December 06, 1982 12:00 PM

Given the simple life she’d led, Susie Phipps, 48, had never needed formal proof of her identity. Then, four years ago, her husband Andy, 56, proposed a grand tour of Latin America as his way of thanking her for the years of self-sacrifice she’d put into their now thriving seafood business. One fall morning Susie set out from her small bayou community near Sulphur, La. and drove 230 miles to the Bureau of Vital Statistics in New Orleans. She was in quest of the birth certificate needed for her passport, but what she found was evidence of her identity that threatened to destroy her sense of who she was. As the clerk pushed the record across the counter, Susie was shocked to see her parents listed as “Col.,” the bureaucratic abbreviation for colored.

“I told the clerk that it was wrong and to take it off,” remembers Susie. “But she said she couldn’t. She said it was the official record. I was mad. My mother and daddy weren’t colored. They were white. My daddy even had blue eyes. If it was the other way around, If I was black, I’d be just as shocked and would want it fixed right.” Burdened with a nightmare vision of Andy’s reaction (“My husband is a proud man”), Susie tried secretly for a year to get the birth certificate changed. Finally she hired New Orleans attorney Brian Begue to champion her interests. The upshot has been a case, recently heard in state court, which indirectly challenges Louisiana’s so-called “one thirty-second law.” It designates as Negro anyone with more than that fraction of black blood. Birth certificates in most states record race for purposes of identification, census and public health. Most states, and the U.S. Census Bureau, now follow a self-identification policy in registering race at birth. In Louisiana, however, a 1970 statute still on the books has snared Susie and thousands of others into racial classifications determined by fractions. If the ruling expected in the next two months goes against her, Susie vows to continue the fight, which has already cost $20,000, to the Louisiana Supreme Court.

“This is a test case,” says H.M. Westholz, attorney for the Bureau of Vital Statistics, explaining that he is obliged to defend an existing law vigorously. “It is true that Susie is more white than black,” Westholz concedes, but under the law there must be “no room for doubt” before a birth certificate is changed. Westholz also concedes that if the court forbids the state to classify race by fractions, it could cost the state federal funds for minority programs.

In Susie’s case, a genealogist testifying for the state presented evidence that she is descended from a “free Negress” named Margarita, who married a Guillory (Susie’s maiden name) in 1760. The state contended that other ancestors were mulattoes, quadroons and octoroons—outmoded expressions denoting mixed blood. Westholz was even able to produce depositions from some of Susie’s relatives, including her mother’s sister, who lived as “colored.” Susie’s lawyer, Begue, challenged the accuracy of the state’s charts, pointing out that they were gathered from “Black Books” containing family records. Dr. Munro Edmonson, professor of anthropology at Tulane, testified that while the state’s genealogy was “impressive, it says nothing at all about Mrs. Phipps’ race.” Genes are “shuffled” before birth, he explained, and a person can theoretically inherit all his genes from just two grandparents. Besides, Edmonson said—casually launching a missile that may elicit a barrage of vigorous objections—modern genetic studies show that blacks around the country average 25 percent white genes and whites five percent black genes. By these statistics, said Edmonson, and assuming the one thirty-second law prevailed, the entire native-born population of Louisiana could be considered black!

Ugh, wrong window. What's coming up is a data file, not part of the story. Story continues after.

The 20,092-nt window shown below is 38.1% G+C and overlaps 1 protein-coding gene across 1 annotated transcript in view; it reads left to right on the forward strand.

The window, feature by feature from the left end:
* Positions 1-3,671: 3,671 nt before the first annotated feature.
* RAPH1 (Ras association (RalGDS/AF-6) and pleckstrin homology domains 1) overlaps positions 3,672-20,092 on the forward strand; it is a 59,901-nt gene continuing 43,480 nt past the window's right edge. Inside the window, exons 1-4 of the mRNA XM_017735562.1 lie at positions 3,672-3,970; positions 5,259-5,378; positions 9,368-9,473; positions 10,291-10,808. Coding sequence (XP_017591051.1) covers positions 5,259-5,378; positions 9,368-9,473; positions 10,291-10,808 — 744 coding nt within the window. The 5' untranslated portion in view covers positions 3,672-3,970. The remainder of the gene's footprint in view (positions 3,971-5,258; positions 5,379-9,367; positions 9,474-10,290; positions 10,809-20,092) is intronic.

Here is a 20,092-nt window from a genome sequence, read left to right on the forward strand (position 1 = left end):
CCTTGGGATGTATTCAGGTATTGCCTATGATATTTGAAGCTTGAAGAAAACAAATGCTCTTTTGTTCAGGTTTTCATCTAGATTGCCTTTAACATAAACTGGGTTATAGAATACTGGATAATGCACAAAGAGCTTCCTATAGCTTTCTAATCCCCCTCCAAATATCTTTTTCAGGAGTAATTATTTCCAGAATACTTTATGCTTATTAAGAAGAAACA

Reared in the Louisiana town of Mowata (Cajun patois for trains that stopped there for “mo wata”), Susie was the ninth of 10 children born to farmer Dominic Guillory and his wife, Simea. Susie’s schooling was brief—she left in third grade—but she says she wanted more than Mowata had to offer. She had two children by an earlier marriage that did not work out. Finally, 20 years ago, she found industrious Andy Phipps. Working long hours with Andy—she helped unload shrimp boats and drove 10-wheel trucks to market—Susie helped him turn his seafood dealership into a prosperous operation.

It was while watching TV one evening in 1979 that Susie dared to tell her husband about her troubles. “You know, Andy,” she said, “my birth certificate says I’m colored.” “It does?” he responded. “Let me see it.” He glanced at the sheet of paper and laughed. He suggested they treat it as a joke, but he saw how much the document mattered to Susie. “I think it’s a bunch of humbug,” says Andy. “I’ve known her family for 30 years. This hasn’t made any changes in us. It’s just plumb foolish. It’s costing a lot of money. But I don’t care. She wants it right, and we’re going to get it right.”

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